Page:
Correlation of antimicrobial prescription rate and county income in medicare part D : Medicine

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Research Article: Observational Study

Correlation of antimicrobial prescription rate and county income in medicare part D

Volpi, Connor MPHa,b; Shehadeh, Fadi MEngb; Mylonakis, Eleftherios MD, PhD, FIDSAb,∗

Editor(s): Chang., Jongwha

Author Information
Medicine 98(22):p e15914, May 2019. | DOI: 10.1097/MD.0000000000015914
  • Open

Abstract

1 Introduction

The World Health Organization (WHO) has recognized antimicrobial resistance as a leading threat to public health[1] and links adverse health outcomes related to antimicrobial resistant bacteria and antimicrobial agent consumption.[2] The Centers for Disease Control and Prevention (CDC) reported that over 50% of antimicrobial agents prescribed in the United States are not correctly prescribed.[3] Also, several studies have confirmed higher rates of resistance in countries that have higher antimicrobial use.[4–7] The findings from these studies support the conclusion that the misuse and overuse of antimicrobial agents is a leading cause in the emergence of antimicrobial resistant bacteria.[8,9]

We need a better understanding of factors that influence antimicrobial prescription to inform approaches targeting antimicrobial stewardship. Sociodemographic factors influence the care demand, access, delivery, and overall health outcomes,[10] placing low-income populations at considerably greater risk of healthcare inequities when compared to higher income individuals.[11] While research has shown an association between income inequality and antimicrobial resistance,[12–14] little research exists which examines the role income has on antimicrobial agent prescription rate.

The prescription of antimicrobials is influenced by several factors, including: background of country, clinical autonomy, patient's cultural beliefs and demands, the background of the prescriber, and general sociocultural factors.[15] However, the role patient income has on being prescribed an antimicrobial has been rarely studied. This study applied a syndemic framework[16] to hypothesize that the prescription rates of antimicrobials is correlated with socioeconomic factors.[12–14] An examination of this relationship is vital to suggest effective public health intervention. The purpose of this study, therefore, was to examine the relationship between antimicrobial agent prescription rates and income.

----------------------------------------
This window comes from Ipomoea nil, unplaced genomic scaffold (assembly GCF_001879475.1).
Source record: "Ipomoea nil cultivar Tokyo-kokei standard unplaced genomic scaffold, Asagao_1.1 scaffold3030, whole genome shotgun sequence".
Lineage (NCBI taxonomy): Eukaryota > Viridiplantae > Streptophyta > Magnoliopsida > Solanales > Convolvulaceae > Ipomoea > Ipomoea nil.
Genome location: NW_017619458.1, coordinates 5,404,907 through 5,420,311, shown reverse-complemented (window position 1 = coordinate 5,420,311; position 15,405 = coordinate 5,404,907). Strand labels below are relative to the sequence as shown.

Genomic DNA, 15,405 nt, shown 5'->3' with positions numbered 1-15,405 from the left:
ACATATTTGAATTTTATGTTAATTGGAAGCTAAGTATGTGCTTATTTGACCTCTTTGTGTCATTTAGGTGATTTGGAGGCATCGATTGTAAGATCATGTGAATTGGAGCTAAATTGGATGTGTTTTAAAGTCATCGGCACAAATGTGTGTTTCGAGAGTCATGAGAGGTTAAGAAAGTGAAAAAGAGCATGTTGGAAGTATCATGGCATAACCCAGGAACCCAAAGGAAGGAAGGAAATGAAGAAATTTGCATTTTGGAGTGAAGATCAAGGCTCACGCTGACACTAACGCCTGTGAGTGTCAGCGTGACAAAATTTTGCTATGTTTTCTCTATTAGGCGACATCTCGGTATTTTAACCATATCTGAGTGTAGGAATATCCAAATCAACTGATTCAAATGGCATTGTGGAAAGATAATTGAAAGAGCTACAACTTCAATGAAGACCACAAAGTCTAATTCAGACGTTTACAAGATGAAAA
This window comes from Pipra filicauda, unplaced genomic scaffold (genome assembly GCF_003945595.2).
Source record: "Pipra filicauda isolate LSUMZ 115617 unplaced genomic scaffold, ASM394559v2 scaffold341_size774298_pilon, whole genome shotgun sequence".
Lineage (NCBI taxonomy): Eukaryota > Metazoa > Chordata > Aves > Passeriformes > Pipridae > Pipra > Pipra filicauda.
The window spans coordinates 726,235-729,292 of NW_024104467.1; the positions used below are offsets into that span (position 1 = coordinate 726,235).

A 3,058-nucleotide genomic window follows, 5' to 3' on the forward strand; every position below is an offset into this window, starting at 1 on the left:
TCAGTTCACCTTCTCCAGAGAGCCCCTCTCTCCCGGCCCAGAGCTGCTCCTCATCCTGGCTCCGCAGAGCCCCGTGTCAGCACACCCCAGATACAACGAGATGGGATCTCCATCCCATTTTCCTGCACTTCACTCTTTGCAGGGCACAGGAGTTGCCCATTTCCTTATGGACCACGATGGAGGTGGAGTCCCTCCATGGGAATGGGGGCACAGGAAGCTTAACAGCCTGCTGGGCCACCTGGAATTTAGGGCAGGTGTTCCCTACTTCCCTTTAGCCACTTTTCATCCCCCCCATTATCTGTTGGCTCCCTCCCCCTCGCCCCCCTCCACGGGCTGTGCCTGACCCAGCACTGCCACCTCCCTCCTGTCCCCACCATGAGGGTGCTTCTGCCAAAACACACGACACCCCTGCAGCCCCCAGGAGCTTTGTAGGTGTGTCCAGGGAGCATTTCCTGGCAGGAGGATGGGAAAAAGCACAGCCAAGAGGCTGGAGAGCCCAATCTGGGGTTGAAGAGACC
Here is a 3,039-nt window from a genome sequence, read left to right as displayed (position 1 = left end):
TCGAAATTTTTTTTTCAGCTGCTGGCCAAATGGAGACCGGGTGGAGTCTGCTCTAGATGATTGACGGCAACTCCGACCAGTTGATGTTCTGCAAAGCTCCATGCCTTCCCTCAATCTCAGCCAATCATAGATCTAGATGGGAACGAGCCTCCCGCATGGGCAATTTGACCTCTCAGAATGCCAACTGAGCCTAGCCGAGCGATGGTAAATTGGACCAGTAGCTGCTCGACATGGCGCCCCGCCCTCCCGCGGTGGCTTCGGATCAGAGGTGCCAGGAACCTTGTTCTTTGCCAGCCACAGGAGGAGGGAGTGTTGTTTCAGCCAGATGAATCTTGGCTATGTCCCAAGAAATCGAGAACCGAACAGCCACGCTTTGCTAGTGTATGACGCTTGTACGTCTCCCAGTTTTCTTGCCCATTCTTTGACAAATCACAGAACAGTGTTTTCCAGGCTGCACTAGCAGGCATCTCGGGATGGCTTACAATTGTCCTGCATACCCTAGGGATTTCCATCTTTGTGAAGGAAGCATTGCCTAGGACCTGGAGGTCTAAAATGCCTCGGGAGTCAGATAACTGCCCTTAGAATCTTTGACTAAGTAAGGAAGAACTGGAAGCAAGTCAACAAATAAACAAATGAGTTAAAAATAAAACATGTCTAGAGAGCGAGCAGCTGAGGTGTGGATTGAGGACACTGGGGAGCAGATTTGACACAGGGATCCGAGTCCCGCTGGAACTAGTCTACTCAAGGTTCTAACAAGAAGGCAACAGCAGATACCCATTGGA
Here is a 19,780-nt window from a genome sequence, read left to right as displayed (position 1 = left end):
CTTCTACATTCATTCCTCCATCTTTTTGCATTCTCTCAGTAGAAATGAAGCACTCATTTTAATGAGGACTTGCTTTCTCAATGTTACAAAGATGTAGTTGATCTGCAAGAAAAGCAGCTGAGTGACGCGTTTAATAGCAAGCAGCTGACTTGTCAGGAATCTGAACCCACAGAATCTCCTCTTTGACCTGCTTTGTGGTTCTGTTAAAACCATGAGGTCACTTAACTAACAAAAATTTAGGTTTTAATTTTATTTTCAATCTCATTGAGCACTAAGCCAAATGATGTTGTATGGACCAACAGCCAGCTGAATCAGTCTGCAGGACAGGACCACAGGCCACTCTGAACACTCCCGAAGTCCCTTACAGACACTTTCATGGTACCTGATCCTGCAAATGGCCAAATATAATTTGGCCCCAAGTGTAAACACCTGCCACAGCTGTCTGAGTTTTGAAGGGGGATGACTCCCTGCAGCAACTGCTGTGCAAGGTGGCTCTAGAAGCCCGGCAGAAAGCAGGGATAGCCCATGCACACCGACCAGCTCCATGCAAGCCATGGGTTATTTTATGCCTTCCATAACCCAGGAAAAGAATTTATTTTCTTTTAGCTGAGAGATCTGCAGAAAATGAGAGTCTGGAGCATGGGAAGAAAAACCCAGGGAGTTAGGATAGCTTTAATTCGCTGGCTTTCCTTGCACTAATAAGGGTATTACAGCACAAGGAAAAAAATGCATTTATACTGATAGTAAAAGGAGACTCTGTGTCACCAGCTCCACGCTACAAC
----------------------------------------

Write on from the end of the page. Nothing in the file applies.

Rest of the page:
2 Methods

This cross-sectional study used data from two publicly available datasets. Datasets included the Medicare Provider Utilization and Payment Data: Part D[17] and the American Community Survey (ACS) from US Census Bureau.[18] The study utilized aggregate prescription data and did not require IRB approval.

2.1 Rates of antimicrobial agent claims at the county level

The primary outcome variable of interest in this study was the percentage of outpatient antimicrobial agent claims prescribed per 10,000 people in a county. This estimate was done using the 2015 Medicare Part D Prescriber Public User File (PUF). Medicare Part D provides outpatient prescription drug coverage for disabled and elderly people.[19] Medicare Part D Prescriber PUF contains information on prescription drug counts from 36 million Medicare beneficiaries with a part D prescription drug plan including people who are dual eligible.[17] We isolated information related to antimicrobial agents and defined the outcome variable as the total claims of antimicrobials, including refills, from providers listed in the PUF. These data allowed us to obtain the number of antimicrobial claims given by prescribers. We then summarized claims by the provider's zip code. Finally, we matched each zip code with its corresponding county to summarize claims per county. To estimate the antimicrobial prescription rate, we summarized antimicrobial prescription drug claims per county, divided by county population, and multiplied by 10,000.

2.2 Demographic variables

The primary exposure variable of interest was patient income. We assessed this using estimated income levels reported for counties within the 2012–2016 American Community Survey (ACS) 5-year estimate dataset.[18] Income was obtained for each county from the 2012–2016 ACS 5-year estimates, a component of the publicly available data provided by US Census Bureau.[18] Income was examined at the county level and assigned specific median income ranges.[20] Annual household income was grouped into the following brackets: $24,999 or less, $25,000–$34,999, $35,000–$64,999, and $65,000 or more.

We further examined the association other sociodemographic characteristics have with antimicrobial prescription rate. The ACS was used to obtain additional sociodemographic information.[18] The following explanatory variables were included in our analysis: first, age, second, percentage of males, and third, percentage of white population.